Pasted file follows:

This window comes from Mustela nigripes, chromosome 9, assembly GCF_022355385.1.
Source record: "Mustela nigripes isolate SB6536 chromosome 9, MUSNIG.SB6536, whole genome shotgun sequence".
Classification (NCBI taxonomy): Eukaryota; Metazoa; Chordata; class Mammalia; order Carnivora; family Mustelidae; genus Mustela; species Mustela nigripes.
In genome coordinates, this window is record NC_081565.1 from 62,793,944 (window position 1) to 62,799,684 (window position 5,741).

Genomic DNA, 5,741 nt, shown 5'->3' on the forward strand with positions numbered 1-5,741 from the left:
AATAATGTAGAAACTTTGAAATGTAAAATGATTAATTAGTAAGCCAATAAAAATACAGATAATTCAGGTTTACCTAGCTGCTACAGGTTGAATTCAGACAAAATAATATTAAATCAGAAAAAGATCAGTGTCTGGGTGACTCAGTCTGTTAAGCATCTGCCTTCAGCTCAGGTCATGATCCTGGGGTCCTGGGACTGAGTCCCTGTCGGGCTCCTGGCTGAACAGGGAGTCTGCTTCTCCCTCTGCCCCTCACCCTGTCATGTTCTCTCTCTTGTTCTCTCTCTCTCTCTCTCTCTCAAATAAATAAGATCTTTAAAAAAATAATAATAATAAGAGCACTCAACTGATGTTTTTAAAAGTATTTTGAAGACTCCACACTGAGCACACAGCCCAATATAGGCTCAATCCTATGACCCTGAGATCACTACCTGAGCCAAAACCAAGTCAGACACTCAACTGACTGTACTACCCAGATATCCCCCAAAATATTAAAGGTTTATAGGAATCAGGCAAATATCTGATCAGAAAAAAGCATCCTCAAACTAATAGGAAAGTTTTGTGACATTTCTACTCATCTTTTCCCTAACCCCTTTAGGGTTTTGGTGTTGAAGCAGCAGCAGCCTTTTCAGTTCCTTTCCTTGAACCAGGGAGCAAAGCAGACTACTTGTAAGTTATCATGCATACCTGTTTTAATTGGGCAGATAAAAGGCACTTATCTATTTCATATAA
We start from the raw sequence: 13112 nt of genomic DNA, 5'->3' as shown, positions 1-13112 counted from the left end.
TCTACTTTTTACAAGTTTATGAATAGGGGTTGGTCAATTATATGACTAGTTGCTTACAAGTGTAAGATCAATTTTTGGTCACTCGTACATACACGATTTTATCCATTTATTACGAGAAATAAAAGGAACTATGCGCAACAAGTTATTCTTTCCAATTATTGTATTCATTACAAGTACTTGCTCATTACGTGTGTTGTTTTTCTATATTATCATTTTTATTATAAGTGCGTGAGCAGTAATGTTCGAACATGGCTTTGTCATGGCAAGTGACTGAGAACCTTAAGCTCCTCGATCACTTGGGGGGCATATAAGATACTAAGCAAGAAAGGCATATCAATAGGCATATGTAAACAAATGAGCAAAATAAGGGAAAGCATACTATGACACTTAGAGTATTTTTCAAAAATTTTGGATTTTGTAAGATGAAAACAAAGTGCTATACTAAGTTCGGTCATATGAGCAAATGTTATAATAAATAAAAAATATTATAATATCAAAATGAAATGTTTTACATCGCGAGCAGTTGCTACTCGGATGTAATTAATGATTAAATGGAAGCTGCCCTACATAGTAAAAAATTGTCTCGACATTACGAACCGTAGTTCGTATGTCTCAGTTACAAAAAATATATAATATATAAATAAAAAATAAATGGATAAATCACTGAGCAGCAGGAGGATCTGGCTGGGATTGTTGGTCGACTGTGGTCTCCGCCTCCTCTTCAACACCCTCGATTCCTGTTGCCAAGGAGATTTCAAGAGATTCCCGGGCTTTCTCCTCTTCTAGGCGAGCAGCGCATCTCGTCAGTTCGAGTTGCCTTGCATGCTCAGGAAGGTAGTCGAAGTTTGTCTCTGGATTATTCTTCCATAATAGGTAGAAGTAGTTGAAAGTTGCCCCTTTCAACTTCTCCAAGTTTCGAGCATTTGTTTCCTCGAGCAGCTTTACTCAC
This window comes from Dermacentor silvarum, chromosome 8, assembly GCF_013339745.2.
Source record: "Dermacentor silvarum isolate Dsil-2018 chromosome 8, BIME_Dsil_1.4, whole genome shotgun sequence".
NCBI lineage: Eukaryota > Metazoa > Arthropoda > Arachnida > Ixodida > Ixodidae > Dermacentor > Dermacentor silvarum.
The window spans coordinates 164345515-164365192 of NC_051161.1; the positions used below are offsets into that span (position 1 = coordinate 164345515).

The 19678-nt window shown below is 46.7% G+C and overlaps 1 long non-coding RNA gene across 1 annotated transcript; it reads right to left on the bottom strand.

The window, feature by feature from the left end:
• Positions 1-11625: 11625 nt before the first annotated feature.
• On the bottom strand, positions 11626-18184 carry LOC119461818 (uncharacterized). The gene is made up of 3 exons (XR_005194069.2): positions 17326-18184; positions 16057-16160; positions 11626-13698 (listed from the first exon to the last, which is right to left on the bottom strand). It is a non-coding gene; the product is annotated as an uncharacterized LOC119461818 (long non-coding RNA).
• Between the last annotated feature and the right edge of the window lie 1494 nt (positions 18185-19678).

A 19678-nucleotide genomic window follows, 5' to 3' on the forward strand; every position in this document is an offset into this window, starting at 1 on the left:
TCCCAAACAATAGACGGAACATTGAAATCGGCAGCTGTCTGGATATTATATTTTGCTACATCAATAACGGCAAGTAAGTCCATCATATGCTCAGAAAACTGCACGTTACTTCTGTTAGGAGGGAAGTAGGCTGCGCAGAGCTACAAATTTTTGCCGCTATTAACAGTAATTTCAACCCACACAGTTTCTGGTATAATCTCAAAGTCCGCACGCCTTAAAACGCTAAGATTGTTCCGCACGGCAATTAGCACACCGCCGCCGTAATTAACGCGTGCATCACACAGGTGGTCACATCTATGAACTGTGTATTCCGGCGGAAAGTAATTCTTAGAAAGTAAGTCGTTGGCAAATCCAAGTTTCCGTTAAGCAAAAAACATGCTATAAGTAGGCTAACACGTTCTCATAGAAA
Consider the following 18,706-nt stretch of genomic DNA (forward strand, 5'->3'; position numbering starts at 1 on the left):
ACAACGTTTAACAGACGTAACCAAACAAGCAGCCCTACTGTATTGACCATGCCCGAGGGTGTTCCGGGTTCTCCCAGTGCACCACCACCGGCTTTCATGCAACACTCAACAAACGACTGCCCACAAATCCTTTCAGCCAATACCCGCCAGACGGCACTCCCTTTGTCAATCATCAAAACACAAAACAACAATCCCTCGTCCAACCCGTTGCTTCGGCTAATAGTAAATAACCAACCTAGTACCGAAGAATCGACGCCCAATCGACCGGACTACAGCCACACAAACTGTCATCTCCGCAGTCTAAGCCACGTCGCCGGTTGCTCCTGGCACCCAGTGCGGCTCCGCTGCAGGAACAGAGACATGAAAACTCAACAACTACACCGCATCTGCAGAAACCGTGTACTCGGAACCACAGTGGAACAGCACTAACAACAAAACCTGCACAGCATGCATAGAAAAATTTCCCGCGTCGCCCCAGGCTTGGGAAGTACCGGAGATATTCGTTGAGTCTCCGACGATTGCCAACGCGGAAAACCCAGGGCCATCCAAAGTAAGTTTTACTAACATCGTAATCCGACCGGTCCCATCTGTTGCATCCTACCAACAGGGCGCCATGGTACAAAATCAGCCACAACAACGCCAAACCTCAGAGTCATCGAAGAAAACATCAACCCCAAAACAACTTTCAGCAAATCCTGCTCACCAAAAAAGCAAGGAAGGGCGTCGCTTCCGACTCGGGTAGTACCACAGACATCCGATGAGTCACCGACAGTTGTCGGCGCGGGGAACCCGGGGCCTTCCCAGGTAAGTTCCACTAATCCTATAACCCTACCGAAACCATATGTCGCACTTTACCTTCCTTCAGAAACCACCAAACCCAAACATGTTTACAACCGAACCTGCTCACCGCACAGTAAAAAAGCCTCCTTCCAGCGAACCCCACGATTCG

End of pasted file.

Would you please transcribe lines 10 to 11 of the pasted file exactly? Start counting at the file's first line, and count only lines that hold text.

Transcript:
Source record: "Dermacentor silvarum isolate Dsil-2018 chromosome 8, BIME_Dsil_1.4, whole genome shotgun sequence".
NCBI lineage: Eukaryota > Metazoa > Arthropoda > Arachnida > Ixodida > Ixodidae > Dermacentor > Dermacentor silvarum.